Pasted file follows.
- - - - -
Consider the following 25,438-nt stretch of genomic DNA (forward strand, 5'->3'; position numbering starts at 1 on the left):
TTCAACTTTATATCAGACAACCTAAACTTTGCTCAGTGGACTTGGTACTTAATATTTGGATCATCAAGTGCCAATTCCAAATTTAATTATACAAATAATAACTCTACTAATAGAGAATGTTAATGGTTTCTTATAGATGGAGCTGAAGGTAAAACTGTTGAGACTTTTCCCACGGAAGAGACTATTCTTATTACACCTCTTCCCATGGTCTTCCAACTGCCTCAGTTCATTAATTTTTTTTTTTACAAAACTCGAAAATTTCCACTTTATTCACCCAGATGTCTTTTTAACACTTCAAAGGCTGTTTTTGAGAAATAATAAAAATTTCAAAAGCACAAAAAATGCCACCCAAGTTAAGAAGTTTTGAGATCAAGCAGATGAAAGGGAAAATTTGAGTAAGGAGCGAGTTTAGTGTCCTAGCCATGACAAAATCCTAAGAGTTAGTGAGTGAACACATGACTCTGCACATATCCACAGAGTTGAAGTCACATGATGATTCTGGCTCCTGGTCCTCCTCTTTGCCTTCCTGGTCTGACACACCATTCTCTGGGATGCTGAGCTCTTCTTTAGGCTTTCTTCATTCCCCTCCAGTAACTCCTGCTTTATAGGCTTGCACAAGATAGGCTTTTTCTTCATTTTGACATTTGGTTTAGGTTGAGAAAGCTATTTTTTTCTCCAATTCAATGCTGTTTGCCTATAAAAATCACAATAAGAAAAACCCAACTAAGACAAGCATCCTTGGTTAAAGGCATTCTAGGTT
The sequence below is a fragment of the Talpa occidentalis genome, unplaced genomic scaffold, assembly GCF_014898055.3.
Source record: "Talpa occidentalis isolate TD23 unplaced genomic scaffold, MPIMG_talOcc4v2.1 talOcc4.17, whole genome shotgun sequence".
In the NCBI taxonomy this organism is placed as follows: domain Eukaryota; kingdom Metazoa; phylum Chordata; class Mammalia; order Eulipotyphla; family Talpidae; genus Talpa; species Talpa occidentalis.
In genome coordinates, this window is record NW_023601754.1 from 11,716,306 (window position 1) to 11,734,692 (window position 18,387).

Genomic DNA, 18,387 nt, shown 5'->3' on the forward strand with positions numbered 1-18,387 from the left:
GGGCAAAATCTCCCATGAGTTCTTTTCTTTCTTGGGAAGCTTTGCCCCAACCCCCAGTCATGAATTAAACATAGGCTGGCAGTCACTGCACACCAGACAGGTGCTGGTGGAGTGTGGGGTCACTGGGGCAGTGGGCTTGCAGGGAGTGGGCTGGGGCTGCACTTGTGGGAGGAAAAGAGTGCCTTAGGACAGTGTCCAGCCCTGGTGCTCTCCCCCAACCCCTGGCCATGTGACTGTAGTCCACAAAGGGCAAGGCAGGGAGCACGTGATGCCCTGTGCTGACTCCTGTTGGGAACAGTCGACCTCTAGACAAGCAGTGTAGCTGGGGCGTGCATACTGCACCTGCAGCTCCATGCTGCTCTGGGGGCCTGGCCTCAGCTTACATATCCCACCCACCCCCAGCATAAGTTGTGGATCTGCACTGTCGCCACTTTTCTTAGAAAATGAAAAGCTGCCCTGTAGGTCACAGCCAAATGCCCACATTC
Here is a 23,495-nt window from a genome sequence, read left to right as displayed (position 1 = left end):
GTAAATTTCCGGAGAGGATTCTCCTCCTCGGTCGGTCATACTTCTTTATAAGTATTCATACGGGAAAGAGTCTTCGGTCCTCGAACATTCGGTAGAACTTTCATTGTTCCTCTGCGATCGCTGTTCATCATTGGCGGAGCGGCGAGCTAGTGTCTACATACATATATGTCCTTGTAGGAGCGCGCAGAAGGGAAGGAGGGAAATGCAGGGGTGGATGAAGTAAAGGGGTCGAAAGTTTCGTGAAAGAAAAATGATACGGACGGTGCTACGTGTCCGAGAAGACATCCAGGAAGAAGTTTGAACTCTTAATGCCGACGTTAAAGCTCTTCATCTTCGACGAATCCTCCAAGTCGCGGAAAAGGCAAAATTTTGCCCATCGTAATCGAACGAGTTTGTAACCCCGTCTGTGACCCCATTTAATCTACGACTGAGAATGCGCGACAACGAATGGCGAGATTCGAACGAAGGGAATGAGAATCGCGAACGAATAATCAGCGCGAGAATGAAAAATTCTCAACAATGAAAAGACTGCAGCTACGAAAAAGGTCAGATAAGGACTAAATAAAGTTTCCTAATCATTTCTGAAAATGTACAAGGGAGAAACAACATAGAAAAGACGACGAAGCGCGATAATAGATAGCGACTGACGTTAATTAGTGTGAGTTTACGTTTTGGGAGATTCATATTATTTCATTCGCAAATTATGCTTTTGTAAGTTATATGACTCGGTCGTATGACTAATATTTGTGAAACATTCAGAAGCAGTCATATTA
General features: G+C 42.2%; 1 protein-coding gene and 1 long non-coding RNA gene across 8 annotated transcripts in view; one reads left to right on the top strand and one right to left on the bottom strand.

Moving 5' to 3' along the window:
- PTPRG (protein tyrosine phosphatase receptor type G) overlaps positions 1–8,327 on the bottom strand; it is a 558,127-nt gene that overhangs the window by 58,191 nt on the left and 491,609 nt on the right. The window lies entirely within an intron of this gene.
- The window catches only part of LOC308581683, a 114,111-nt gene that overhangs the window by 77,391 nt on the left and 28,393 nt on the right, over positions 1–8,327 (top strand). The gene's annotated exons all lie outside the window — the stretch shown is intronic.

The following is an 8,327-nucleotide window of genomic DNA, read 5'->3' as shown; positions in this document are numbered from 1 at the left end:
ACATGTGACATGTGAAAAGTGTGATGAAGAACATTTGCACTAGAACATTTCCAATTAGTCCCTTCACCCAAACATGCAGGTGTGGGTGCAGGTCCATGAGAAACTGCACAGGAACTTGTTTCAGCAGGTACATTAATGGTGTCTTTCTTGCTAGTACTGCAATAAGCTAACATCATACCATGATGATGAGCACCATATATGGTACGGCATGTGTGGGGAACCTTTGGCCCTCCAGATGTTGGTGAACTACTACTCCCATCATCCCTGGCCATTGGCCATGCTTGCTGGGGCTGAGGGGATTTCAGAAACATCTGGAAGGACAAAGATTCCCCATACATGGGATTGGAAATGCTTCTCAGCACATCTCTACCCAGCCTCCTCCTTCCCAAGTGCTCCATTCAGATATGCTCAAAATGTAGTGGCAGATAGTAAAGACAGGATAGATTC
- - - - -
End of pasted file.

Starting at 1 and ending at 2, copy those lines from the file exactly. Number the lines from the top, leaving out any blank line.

Consider the following 25,438-nt stretch of genomic DNA (forward strand, 5'->3'; position numbering starts at 1 on the left):
TTCAACTTTATATCAGACAACCTAAACTTTGCTCAGTGGACTTGGTACTTAATATTTGGATCATCAAGTGCCAATTCCAAATTTAATTATACAAATAATAACTCTACTAATAGAGAATGTTAATGGTTTCTTATAGATGGAGCTGAAGGTAAAACTGTTGAGACTTTTCCCACGGAAGAGACTATTCTTATTACACCTCTTCCCATGGTCTTCCAACTGCCTCAGTTCATTAATTTTTTTTTTTACAAAACTCGAAAATTTCCACTTTATTCACCCAGATGTCTTTTTAACACTTCAAAGGCTGTTTTTGAGAAATAATAAAAATTTCAAAAGCACAAAAAATGCCACCCAAGTTAAGAAGTTTTGAGATCAAGCAGATGAAAGGGAAAATTTGAGTAAGGAGCGAGTTTAGTGTCCTAGCCATGACAAAATCCTAAGAGTTAGTGAGTGAACACATGACTCTGCACATATCCACAGAGTTGAAGTCACATGATGATTCTGGCTCCTGGTCCTCCTCTTTGCCTTCCTGGTCTGACACACCATTCTCTGGGATGCTGAGCTCTTCTTTAGGCTTTCTTCATTCCCCTCCAGTAACTCCTGCTTTATAGGCTTGCACAAGATAGGCTTTTTCTTCATTTTGACATTTGGTTTAGGTTGAGAAAGCTATTTTTTTCTCCAATTCAATGCTGTTTGCCTATAAAAATCACAATAAGAAAAACCCAACTAAGACAAGCATCCTTGGTTAAAGGCATTCTAGGTT